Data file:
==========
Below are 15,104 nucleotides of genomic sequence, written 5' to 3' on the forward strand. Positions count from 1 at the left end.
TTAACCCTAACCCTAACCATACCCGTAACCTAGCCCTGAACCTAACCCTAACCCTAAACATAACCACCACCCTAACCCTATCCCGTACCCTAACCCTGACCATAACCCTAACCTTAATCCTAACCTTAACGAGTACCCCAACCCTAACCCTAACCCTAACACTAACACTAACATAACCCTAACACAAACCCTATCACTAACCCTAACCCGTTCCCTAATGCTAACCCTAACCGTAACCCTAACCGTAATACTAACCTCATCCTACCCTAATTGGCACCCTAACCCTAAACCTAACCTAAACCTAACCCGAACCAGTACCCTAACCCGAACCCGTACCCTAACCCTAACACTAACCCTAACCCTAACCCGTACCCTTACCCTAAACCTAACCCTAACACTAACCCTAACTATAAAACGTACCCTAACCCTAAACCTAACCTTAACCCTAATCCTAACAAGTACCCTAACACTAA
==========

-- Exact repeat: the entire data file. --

Below are 15,104 nucleotides of genomic sequence, written 5' to 3' on the forward strand. Positions count from 1 at the left end.
TTAACCCTAACCCTAACCATACCCGTAACCTAGCCCTGAACCTAACCCTAACCCTAAACATAACCACCACCCTAACCCTATCCCGTACCCTAACCCTGACCATAACCCTAACCTTAATCCTAACCTTAACGAGTACCCCAACCCTAACCCTAACCCTAACACTAACACTAACATAACCCTAACACAAACCCTATCACTAACCCTAACCCGTTCCCTAATGCTAACCCTAACCGTAACCCTAACCGTAATACTAACCTCATCCTACCCTAATTGGCACCCTAACCCTAAACCTAACCTAAACCTAACCCGAACCAGTACCCTAACCCGAACCCGTACCCTAACCCTAACACTAACCCTAACCCTAACCCGTACCCTTACCCTAAACCTAACCCTAACACTAACCCTAACTATAAAACGTACCCTAACCCTAAACCTAACCTTAACCCTAATCCTAACAAGTACCCTAACACTAA